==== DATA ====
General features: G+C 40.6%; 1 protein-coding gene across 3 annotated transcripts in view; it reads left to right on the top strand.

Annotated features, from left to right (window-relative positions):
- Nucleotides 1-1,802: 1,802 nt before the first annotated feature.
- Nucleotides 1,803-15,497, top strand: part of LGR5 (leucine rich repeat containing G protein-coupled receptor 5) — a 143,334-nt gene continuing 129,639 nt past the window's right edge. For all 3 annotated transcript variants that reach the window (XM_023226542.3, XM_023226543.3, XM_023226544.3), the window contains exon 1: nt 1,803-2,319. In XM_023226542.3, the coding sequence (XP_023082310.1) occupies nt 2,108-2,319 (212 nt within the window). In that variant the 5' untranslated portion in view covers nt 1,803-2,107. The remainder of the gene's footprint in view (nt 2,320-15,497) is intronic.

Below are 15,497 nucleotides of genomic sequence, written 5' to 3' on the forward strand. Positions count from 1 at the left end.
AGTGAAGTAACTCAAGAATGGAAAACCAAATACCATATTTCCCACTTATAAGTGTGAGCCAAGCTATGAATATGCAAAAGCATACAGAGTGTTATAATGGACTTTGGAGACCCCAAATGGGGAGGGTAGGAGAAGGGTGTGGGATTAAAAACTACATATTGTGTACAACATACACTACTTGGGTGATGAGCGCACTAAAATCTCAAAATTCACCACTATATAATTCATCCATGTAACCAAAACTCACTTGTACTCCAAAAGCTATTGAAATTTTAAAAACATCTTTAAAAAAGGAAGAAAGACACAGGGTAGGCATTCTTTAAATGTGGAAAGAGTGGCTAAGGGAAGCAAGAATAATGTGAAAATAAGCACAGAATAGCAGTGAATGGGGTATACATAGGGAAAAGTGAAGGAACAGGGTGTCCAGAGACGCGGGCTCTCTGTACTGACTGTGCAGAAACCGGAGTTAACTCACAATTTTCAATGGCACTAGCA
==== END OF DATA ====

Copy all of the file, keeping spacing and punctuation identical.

General features: G+C 40.6%; 1 protein-coding gene across 3 annotated transcripts in view; it reads left to right on the top strand.

Annotated features, from left to right (window-relative positions):
- Nucleotides 1-1,802: 1,802 nt before the first annotated feature.
- Nucleotides 1,803-15,497, top strand: part of LGR5 (leucine rich repeat containing G protein-coupled receptor 5) — a 143,334-nt gene continuing 129,639 nt past the window's right edge. For all 3 annotated transcript variants that reach the window (XM_023226542.3, XM_023226543.3, XM_023226544.3), the window contains exon 1: nt 1,803-2,319. In XM_023226542.3, the coding sequence (XP_023082310.1) occupies nt 2,108-2,319 (212 nt within the window). In that variant the 5' untranslated portion in view covers nt 1,803-2,107. The remainder of the gene's footprint in view (nt 2,320-15,497) is intronic.

Below are 15,497 nucleotides of genomic sequence, written 5' to 3' on the forward strand. Positions count from 1 at the left end.
AGTGAAGTAACTCAAGAATGGAAAACCAAATACCATATTTCCCACTTATAAGTGTGAGCCAAGCTATGAATATGCAAAAGCATACAGAGTGTTATAATGGACTTTGGAGACCCCAAATGGGGAGGGTAGGAGAAGGGTGTGGGATTAAAAACTACATATTGTGTACAACATACACTACTTGGGTGATGAGCGCACTAAAATCTCAAAATTCACCACTATATAATTCATCCATGTAACCAAAACTCACTTGTACTCCAAAAGCTATTGAAATTTTAAAAACATCTTTAAAAAAGGAAGAAAGACACAGGGTAGGCATTCTTTAAATGTGGAAAGAGTGGCTAAGGGAAGCAAGAATAATGTGAAAATAAGCACAGAATAGCAGTGAATGGGGTATACATAGGGAAAAGTGAAGGAACAGGGTGTCCAGAGACGCGGGCTCTCTGTACTGACTGTGCAGAAACCGGAGTTAACTCACAATTTTCAATGGCACTAGCA